As a boy, Leon Mills spent hours riding his horse, Bob, up and down wooded hills and ravines in hot pursuit of outlaws and bandits. Years later, as a consulting veterinarian for feedlots, he spent hours driving through western Kansas and the Texas and Oklahoma panhandles. His independent spirit and love of the country never changed.

Leon was born to Joe and Cordelia (Anderson) Mills on May 10, 1940 in Abilene, Kansas. He and his older sisters Joanna and Kitty grew up on the family farm that bordered nearby Enterprise. He enjoyed helping raise crops and livestock—but not chickens—and went to school in Enterprise and Chapman, graduating from Dickinson County Community High School in 1958.

In high school, he was active in 4-H and FFA, but music mattered most and he became an accomplished trombonist. Lucky for him, his sister Kitty was a talented pianist and they spent hours playing popular songs together. As a junior, not only was he deemed worthy to play in the Abilene Municipal Band, he marched with them down Pennsylvania Avenue, leading President Eisenhower’s second inaugural parade.  

That summer at the county fair, Pat Dawe and her hot pink shorts caught his attention and they began dating their senior year at rival high schools. As graduation neared, Leon and his mother went through Kansas State University’s college catalog, looking at majors. They started at A, but nothing clicked until they got to V, Veterinary Medicine.

Leon and Pat continued dating at K-State, where he joined Delta Tau Delta and played in the symphony orchestra. They married three years later on July 9, 1961 and by 1964, when Leon earned his doctorate in veterinary medicine, Pat had graduated and their son Mark was born.

Leon worked in mixed animal practices, for a pharmaceutical research company, and served two years as a U.S. Army captain and a post veterinarian at Ft. Riley. While there, he shared caring for Chief, the last U.S. Army combat cavalry charger and already 35 years old. Later, Dad laughed that no veterinarian wanted to be on duty if Chief so much as coughed. But the true highlights of those years were the births of son Scott and daughter Cindy.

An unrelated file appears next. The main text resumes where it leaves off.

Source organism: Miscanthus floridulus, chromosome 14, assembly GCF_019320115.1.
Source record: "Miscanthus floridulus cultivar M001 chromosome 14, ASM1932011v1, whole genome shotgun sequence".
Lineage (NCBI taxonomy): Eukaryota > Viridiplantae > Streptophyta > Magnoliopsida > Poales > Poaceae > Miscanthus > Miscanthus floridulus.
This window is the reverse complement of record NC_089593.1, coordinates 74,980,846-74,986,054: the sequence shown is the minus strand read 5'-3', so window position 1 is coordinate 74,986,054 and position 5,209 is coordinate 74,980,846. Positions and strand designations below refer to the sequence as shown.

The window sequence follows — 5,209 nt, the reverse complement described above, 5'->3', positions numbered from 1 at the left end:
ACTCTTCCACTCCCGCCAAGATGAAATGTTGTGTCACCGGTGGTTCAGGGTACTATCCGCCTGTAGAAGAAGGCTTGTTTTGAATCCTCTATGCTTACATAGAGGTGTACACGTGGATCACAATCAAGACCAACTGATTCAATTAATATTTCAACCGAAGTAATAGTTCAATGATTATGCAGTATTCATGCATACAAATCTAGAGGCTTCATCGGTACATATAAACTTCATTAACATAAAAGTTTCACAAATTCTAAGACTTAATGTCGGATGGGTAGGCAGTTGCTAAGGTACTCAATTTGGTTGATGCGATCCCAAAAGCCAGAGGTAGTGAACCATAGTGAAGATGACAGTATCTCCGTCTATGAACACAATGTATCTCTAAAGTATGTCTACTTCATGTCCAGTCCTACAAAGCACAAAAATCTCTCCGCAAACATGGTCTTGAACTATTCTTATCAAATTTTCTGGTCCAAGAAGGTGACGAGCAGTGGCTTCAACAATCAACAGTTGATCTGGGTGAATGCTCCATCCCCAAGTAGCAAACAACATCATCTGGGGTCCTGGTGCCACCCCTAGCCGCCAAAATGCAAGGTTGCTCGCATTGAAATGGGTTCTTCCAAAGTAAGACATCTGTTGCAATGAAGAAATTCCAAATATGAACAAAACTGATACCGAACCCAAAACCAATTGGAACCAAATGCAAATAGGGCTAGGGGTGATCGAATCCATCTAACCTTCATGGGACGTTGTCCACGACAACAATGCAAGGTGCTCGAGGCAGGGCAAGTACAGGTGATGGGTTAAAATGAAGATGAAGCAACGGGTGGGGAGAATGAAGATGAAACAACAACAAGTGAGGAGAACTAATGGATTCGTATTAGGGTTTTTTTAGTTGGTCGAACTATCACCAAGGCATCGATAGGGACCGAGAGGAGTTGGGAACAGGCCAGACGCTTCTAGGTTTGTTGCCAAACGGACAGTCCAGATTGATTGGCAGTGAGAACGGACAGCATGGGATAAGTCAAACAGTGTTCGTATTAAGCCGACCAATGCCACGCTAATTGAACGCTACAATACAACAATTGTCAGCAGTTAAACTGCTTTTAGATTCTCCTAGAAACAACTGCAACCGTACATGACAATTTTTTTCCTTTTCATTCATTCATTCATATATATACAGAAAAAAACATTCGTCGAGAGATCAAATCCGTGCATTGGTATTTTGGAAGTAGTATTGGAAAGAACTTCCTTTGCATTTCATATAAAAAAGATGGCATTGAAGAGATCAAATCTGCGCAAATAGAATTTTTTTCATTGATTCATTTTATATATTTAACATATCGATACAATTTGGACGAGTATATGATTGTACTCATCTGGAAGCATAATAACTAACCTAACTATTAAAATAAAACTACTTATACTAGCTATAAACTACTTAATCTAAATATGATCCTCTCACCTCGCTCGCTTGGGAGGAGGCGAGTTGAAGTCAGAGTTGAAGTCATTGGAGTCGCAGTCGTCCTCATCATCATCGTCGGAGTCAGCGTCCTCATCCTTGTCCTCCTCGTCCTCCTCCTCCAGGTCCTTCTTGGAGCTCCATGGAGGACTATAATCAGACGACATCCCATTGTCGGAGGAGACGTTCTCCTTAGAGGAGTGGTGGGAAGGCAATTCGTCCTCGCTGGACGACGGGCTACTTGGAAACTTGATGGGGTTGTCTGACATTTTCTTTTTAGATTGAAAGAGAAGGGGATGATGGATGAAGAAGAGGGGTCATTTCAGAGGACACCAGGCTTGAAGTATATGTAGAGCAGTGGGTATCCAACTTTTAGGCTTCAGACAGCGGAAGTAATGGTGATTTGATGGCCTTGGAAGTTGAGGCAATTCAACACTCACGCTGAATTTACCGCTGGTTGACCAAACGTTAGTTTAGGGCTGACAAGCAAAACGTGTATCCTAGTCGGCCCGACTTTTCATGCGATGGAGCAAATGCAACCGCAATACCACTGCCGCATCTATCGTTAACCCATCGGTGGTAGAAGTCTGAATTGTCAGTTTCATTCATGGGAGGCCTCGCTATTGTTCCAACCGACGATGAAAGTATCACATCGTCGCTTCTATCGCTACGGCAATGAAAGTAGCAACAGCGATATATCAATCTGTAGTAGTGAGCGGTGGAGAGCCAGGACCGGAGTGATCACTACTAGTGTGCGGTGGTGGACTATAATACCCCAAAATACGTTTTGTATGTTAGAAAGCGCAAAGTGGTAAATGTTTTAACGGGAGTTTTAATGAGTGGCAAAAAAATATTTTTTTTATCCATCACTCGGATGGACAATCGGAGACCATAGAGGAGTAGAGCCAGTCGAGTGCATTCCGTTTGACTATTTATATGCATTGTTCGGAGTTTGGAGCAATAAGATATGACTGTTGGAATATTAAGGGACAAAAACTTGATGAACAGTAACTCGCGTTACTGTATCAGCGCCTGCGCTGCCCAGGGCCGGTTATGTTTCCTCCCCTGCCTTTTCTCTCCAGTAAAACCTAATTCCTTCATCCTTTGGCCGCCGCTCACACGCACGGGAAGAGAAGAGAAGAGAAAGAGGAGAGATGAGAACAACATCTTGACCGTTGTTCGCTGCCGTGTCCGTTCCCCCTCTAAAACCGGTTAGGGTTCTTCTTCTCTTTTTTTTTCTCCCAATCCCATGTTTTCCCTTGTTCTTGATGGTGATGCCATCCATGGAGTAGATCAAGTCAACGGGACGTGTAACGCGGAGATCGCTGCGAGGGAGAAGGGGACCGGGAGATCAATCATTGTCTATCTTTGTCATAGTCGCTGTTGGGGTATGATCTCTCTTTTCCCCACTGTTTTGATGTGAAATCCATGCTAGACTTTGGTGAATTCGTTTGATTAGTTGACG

When his sister Joanna’s husband, Joe Clemence, offered him a position at his feedlot outside of Herington, Kansas, the family of five moved and settled for good. Leon also bought a local mixed animal practice and Pat managed the books while their dachshunds, Muffin and Shadrach, patrolled the waiting room. 

In 1980, Leon took a leap, sold his practice, and joined the feedlot consulting firm of Jim Sheldon and Associates. He’d found his niche and later became an independent consultant. Clients appreciated his integrity and the results he produced, pharmaceutical companies sought out his expertise, and his children learned not to ask, “What’s in the cooler?”—the answer was probably “brain tissue for the lab.”

He took joy in his children’s joy, never missed a concert, game, or performance, and spent countless weekends at parades and rodeos as a Herington High Striders dad. As his children married and had children, he threw them just as far in the swimming pool as he had their parents and he loved on them just as hard, too.

Retirement wasn’t easy, but K-State sports and cruises with friends helped until his battle with Parkinson’s disease began. The relentless loss of mobility and declining health frustrated him greatly. Even so, hospital nurses and caregivers appreciated his wit and how hard he tried to keep a brave face. 

On November 14, 2021, he died quietly at home, in his sleep. His parents and brother-in-law, Bruce Dalton, passed before him. His survivors already miss him greatly: his wife of 60 years, Pat, of Herington, his children Mark Mills (Claudia) of Prairie Village, Kansas, Scott Mills of Shawnee, Kansas, Cindy Herbel (Jerry) of Mesa, Arizona, grandchildren Haley, Seth, Kelsey, Caroline, Olivia, Carly, Louisa, sisters Joanna Clemence (Joe) of Abilene, Kansas, Kitty Dalton of Salina, Kansas and several nieces, nephews and their families.

His family gathered with friends on Saturday, November 20th, for the internment of ashes at Mount Hope Cemetery and again for a memorial service, lunch and fellowship at St. Paul Lutheran Church. Memorial contributions in his name may be made to St. Paul Lutheran Church or the Parkinson’s Foundation, in care of the funeral home. Please sign his guest book and leave a memory of Leon at www.yazelmeglifh.com.

 

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